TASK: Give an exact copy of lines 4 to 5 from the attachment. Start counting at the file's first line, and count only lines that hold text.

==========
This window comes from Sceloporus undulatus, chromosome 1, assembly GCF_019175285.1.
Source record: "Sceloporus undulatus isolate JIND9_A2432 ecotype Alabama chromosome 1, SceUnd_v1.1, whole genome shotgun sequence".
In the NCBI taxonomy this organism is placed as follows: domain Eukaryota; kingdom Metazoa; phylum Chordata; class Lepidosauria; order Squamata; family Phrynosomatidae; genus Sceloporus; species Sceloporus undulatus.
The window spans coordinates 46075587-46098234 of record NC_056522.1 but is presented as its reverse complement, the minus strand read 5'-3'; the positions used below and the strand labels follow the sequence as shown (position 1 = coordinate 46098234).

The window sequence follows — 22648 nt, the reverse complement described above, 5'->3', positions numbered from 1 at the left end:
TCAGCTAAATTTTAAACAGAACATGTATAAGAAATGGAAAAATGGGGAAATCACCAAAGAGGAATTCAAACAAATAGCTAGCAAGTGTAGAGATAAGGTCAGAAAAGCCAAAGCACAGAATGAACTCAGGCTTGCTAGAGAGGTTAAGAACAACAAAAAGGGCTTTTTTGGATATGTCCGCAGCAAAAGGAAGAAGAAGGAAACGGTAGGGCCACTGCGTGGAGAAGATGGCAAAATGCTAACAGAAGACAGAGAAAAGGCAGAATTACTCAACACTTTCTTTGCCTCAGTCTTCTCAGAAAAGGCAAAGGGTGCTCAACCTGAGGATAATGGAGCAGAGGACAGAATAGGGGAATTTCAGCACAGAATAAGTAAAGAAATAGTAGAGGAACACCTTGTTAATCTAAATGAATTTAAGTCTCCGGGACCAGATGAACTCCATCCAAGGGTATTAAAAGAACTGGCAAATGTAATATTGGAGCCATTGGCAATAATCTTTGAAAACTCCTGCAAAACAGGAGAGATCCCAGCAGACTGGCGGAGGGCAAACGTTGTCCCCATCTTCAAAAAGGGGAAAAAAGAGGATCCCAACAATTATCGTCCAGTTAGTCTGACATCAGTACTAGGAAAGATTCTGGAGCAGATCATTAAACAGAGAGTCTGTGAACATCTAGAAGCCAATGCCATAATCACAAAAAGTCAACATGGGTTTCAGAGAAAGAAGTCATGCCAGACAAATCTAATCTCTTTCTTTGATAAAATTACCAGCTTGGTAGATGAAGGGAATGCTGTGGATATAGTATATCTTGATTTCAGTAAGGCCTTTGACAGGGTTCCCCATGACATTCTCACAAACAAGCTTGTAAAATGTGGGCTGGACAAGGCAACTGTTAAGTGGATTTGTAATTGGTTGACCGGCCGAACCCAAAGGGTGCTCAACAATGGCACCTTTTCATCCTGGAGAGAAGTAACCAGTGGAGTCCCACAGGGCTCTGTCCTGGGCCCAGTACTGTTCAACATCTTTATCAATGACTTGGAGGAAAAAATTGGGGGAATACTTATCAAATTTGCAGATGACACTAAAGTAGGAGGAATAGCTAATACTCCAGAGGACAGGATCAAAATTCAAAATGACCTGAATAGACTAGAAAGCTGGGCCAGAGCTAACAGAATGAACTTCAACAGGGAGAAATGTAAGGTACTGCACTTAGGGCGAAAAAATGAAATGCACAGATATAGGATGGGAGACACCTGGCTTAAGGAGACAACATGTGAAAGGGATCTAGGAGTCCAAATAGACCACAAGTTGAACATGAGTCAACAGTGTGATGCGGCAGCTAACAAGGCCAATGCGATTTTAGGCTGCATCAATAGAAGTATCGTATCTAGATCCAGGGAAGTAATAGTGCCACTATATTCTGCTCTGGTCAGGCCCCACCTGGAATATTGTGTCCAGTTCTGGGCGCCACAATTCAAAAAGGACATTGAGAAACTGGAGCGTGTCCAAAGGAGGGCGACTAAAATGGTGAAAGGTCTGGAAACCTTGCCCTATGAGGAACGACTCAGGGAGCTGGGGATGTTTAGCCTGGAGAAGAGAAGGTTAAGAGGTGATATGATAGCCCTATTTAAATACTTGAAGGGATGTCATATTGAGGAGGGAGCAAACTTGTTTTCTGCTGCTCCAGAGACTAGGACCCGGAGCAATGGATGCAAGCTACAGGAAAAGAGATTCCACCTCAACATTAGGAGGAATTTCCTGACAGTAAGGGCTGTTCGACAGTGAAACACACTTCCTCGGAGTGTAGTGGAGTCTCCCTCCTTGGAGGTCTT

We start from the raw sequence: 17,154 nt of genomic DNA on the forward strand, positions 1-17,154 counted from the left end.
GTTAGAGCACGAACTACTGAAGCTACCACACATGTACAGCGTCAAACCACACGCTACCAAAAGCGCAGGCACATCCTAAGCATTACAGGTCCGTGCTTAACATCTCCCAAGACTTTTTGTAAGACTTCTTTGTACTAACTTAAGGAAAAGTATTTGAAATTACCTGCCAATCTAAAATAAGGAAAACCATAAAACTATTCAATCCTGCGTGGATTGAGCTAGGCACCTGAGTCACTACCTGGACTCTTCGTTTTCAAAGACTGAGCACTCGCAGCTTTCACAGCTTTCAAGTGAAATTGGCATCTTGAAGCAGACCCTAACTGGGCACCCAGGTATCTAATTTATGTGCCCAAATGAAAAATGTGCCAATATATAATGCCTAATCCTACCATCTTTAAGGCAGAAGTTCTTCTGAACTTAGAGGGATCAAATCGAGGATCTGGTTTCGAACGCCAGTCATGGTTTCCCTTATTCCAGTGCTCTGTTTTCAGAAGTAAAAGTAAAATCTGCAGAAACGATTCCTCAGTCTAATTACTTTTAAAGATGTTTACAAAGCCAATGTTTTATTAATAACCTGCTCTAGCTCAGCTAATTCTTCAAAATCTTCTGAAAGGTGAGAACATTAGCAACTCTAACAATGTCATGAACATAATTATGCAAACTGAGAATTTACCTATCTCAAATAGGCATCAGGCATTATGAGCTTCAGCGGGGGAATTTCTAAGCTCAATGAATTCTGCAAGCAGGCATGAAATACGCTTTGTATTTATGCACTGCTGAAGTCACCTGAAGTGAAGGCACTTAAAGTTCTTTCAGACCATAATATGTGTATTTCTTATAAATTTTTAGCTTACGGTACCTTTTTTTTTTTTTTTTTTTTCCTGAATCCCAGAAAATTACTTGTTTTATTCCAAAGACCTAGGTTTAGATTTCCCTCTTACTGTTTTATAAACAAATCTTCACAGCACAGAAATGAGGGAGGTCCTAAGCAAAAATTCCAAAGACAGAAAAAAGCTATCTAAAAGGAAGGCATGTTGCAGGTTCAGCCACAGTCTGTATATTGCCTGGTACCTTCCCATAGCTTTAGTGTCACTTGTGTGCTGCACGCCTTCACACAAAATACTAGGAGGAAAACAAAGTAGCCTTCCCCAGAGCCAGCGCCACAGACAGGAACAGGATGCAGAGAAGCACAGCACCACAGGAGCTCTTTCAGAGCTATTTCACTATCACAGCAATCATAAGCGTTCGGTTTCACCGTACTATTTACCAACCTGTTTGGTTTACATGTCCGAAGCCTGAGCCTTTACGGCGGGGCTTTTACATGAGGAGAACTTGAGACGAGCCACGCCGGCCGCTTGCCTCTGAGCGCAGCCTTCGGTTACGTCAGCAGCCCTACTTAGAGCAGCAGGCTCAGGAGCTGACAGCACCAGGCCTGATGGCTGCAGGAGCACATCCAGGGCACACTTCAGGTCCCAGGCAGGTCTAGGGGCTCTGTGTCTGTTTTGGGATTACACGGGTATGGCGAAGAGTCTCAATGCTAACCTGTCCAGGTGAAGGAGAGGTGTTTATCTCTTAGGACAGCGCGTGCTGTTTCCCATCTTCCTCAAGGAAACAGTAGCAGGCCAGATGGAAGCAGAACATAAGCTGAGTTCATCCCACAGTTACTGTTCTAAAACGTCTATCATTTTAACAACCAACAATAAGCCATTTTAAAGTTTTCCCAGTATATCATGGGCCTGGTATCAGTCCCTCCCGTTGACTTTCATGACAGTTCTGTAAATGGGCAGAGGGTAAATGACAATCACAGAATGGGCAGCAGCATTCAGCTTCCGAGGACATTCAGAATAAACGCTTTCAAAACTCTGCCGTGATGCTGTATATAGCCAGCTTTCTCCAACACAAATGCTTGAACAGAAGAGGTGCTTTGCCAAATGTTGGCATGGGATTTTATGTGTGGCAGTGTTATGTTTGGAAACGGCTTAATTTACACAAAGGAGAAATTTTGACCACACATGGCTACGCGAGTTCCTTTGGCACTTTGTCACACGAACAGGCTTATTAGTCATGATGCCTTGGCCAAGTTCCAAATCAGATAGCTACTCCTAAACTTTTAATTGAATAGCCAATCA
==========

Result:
The window spans coordinates 46075587-46098234 of record NC_056522.1 but is presented as its reverse complement, the minus strand read 5'-3'; the positions used below and the strand labels follow the sequence as shown (position 1 = coordinate 46098234).

The window sequence follows — 22648 nt, the reverse complement described above, 5'->3', positions numbered from 1 at the left end: